Many of these senior level attorneys have the necessary skills to start their own law practice. Sometimes a bad situation, such as getting laid off from your job, is exactly what you need to set you in the right direction and propel you to do something you have always wanted to do! I recently spoke with a senior attorney who believed if he began a firm with several other senior level attorneys who had a few clients then perhaps each attorney could support the other and build upon their business. For instance, if one attorney has $50,000, another has $75,000, and another has $100,000 perhaps they could all work together and support each other and market their skills as a group. This is a very good solution to the Senior Associate's predicament. Now, how do you find these fellow attorneys?

I have several ideas on this one. The most obvious option would be to become more vocal and active in your local bar association. Do not simply attend functions related to your practice area alone. On the contrary, you will likely find people who can offer services and skills different than your own in unrelated practice areas! This is also true with CLE classes. Assuming you have not yet met your CLE requirements for the year (or even if you have), you could sign up for a class that is unrelated to your practice, and use it as an opportunity to meet new attorneys who are in the same situation as yourself.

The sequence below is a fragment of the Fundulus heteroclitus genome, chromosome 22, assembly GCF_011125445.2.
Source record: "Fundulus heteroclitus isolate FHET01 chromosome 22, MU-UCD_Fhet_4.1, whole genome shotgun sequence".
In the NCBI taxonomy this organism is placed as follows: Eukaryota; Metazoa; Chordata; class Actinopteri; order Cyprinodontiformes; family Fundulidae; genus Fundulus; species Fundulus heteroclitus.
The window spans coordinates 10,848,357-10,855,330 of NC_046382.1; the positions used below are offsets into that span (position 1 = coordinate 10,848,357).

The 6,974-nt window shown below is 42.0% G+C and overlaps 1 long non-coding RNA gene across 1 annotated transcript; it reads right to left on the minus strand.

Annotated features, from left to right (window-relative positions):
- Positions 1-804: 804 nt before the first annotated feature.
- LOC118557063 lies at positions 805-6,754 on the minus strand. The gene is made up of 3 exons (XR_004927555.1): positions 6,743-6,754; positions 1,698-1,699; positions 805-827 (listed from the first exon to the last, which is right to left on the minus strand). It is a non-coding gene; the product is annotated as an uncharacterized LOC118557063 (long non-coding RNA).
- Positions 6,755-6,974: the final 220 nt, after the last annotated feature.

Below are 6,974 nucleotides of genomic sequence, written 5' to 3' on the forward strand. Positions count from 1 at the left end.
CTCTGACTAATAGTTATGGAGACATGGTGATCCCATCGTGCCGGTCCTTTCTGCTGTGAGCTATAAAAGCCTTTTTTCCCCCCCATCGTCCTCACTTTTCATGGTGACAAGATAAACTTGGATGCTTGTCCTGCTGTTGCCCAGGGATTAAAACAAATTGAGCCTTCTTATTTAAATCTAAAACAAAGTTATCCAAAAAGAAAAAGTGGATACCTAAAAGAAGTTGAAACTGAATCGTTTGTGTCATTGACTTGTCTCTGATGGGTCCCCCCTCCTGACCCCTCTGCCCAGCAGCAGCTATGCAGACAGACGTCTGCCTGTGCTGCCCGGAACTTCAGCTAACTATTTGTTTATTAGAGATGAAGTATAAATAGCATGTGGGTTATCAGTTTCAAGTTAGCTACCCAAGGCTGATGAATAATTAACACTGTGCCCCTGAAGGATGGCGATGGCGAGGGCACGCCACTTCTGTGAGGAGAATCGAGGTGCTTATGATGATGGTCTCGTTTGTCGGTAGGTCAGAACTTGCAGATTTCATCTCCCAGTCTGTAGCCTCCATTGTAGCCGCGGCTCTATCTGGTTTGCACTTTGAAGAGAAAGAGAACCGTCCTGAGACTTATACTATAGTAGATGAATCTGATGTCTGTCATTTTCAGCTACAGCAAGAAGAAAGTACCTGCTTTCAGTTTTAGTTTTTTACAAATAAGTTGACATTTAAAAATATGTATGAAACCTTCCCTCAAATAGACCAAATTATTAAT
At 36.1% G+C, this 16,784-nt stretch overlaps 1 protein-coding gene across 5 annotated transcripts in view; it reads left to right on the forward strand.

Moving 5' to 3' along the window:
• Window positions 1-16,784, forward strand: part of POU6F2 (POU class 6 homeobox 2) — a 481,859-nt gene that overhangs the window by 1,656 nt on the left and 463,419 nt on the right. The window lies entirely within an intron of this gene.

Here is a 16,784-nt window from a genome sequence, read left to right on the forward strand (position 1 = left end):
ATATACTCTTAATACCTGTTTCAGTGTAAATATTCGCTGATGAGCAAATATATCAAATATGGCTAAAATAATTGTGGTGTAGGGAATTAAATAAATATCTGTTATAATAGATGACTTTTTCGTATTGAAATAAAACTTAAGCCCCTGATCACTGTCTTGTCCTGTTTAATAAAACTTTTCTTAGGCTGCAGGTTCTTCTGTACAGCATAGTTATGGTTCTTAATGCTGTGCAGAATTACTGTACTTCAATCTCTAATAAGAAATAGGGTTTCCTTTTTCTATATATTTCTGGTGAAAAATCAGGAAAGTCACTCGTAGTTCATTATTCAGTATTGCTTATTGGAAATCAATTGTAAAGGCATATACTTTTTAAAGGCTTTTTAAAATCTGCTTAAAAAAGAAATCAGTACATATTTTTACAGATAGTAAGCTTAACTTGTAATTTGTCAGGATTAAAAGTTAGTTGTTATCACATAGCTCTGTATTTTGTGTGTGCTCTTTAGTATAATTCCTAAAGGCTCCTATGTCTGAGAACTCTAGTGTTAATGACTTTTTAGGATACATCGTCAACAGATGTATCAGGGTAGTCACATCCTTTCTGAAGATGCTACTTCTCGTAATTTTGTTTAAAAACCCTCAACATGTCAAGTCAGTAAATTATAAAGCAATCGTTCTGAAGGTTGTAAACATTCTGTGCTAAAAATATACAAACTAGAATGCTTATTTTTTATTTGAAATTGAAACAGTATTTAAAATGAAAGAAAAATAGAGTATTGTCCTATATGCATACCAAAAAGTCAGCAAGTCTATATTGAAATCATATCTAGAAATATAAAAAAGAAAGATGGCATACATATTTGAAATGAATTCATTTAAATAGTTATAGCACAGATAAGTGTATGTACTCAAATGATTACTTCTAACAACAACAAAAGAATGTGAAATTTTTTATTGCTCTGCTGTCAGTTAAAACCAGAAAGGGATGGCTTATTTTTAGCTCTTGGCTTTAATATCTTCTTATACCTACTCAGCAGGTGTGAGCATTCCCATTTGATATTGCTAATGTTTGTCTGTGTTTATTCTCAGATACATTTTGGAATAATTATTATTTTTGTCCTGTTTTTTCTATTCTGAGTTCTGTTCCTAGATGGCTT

Another thought is to use Think of yourself as an employer! Be honest in your description of what you are trying to achieve. An example of such a job posting: "Solo practitioner with business litigation practice from the Class of 1999 is trying to start a firm. Looking for talented senior level attorneys with a minimum of $50,000 in portable business to join forces and build upon our talents and grow a business."